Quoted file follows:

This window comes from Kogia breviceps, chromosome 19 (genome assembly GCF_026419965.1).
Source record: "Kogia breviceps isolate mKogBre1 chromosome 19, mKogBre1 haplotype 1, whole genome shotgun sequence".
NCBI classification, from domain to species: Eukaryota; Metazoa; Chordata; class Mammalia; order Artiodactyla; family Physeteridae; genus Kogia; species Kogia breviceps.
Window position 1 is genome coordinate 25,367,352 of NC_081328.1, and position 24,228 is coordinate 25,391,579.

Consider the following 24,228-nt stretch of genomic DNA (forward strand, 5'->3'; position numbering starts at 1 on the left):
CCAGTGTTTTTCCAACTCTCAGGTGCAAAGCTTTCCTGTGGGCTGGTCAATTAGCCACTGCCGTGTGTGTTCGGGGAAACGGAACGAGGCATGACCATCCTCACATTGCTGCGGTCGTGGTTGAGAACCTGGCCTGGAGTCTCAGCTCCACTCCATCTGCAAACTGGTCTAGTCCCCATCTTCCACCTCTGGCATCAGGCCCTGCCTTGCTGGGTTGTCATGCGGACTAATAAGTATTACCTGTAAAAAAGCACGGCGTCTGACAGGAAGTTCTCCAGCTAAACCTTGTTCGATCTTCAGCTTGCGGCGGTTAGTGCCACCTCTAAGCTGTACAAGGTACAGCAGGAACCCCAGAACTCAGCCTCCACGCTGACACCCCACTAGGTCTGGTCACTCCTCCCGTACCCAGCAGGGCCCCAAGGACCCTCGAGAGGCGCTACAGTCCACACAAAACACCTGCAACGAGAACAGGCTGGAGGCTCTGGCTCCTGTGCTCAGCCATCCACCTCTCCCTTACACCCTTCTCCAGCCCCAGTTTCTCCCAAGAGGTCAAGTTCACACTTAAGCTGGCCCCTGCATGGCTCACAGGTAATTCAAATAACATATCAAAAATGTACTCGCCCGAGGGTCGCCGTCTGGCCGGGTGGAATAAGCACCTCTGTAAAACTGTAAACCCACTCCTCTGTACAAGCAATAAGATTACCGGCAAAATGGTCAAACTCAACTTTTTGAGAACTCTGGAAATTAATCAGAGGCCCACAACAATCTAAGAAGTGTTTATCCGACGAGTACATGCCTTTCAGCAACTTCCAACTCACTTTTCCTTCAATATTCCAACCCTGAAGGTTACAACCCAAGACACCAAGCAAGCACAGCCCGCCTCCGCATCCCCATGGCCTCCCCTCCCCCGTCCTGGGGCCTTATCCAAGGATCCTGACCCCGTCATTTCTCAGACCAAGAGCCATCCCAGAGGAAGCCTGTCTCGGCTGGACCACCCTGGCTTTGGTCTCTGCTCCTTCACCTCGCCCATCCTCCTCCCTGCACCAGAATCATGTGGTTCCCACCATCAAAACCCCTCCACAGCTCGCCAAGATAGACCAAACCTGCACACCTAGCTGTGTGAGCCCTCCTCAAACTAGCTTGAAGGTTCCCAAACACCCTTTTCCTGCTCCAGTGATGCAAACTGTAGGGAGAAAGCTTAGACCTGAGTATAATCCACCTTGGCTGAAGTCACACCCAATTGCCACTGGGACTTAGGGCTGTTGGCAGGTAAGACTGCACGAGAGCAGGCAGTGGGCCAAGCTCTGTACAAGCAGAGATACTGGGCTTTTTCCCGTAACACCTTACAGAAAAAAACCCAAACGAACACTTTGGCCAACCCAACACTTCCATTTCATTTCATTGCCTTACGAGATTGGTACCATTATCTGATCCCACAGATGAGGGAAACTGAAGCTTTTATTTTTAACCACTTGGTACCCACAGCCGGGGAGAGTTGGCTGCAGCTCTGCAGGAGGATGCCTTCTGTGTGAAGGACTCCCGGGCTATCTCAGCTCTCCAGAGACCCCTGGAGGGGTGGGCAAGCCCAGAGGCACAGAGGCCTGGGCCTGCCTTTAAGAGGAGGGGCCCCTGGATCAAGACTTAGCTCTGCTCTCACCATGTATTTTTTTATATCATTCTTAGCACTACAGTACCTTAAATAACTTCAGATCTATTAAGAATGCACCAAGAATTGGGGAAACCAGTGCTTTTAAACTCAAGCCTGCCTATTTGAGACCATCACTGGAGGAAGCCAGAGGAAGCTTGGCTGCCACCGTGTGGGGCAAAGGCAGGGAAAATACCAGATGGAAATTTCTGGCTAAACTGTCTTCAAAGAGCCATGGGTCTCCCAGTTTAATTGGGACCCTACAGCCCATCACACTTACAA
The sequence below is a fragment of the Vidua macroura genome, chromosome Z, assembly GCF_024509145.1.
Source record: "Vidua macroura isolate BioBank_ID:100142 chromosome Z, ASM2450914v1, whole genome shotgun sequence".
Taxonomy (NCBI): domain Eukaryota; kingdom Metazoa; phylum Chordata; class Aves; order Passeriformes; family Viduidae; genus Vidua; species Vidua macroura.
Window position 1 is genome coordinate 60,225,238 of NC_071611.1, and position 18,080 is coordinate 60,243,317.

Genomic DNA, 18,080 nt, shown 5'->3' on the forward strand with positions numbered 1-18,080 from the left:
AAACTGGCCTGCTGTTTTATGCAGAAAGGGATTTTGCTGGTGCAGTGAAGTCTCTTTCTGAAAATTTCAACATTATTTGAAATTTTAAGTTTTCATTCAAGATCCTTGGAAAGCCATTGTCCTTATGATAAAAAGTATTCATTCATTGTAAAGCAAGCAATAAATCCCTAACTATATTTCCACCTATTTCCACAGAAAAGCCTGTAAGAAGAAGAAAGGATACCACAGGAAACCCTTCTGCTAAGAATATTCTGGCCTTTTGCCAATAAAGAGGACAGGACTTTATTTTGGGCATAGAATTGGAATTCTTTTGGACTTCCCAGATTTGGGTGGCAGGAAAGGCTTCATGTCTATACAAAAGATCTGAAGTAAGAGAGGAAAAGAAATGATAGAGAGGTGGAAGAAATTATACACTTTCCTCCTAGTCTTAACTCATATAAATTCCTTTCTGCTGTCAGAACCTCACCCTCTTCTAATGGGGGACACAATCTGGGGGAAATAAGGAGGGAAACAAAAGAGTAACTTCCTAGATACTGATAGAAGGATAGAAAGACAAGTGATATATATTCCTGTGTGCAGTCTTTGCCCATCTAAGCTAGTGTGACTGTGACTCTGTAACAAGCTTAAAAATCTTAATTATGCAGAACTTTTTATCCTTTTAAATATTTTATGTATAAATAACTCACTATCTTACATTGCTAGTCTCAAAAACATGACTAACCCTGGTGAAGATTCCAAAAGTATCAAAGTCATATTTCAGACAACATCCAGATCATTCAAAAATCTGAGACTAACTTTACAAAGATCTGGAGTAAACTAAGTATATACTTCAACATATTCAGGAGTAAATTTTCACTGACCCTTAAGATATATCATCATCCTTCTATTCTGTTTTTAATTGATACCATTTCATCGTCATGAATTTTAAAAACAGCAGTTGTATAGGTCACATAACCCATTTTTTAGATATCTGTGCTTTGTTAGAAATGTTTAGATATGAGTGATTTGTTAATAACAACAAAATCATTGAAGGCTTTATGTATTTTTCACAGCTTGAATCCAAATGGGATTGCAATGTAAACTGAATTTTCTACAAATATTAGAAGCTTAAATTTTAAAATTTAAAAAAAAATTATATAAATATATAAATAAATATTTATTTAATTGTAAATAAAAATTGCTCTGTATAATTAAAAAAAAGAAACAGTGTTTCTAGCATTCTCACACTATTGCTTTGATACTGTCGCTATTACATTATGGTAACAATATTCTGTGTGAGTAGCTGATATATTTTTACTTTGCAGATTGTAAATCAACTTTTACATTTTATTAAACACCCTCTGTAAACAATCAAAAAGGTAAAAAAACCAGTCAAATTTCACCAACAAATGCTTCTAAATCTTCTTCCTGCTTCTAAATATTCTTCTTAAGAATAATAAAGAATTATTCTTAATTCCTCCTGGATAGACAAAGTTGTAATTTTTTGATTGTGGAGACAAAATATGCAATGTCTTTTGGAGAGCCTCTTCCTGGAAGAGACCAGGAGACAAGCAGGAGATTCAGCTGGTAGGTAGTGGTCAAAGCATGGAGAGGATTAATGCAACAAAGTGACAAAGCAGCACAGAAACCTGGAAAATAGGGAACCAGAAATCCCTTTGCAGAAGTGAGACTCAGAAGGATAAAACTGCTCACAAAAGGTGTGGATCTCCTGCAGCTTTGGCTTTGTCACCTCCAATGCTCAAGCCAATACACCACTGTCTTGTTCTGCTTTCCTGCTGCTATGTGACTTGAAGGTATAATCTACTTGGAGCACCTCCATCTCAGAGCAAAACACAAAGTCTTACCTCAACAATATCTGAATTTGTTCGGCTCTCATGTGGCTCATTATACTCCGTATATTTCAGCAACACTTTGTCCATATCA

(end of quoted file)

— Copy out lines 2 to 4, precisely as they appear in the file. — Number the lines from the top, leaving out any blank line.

Source record: "Kogia breviceps isolate mKogBre1 chromosome 19, mKogBre1 haplotype 1, whole genome shotgun sequence".
NCBI classification, from domain to species: Eukaryota; Metazoa; Chordata; class Mammalia; order Artiodactyla; family Physeteridae; genus Kogia; species Kogia breviceps.
Window position 1 is genome coordinate 25,367,352 of NC_081328.1, and position 24,228 is coordinate 25,391,579.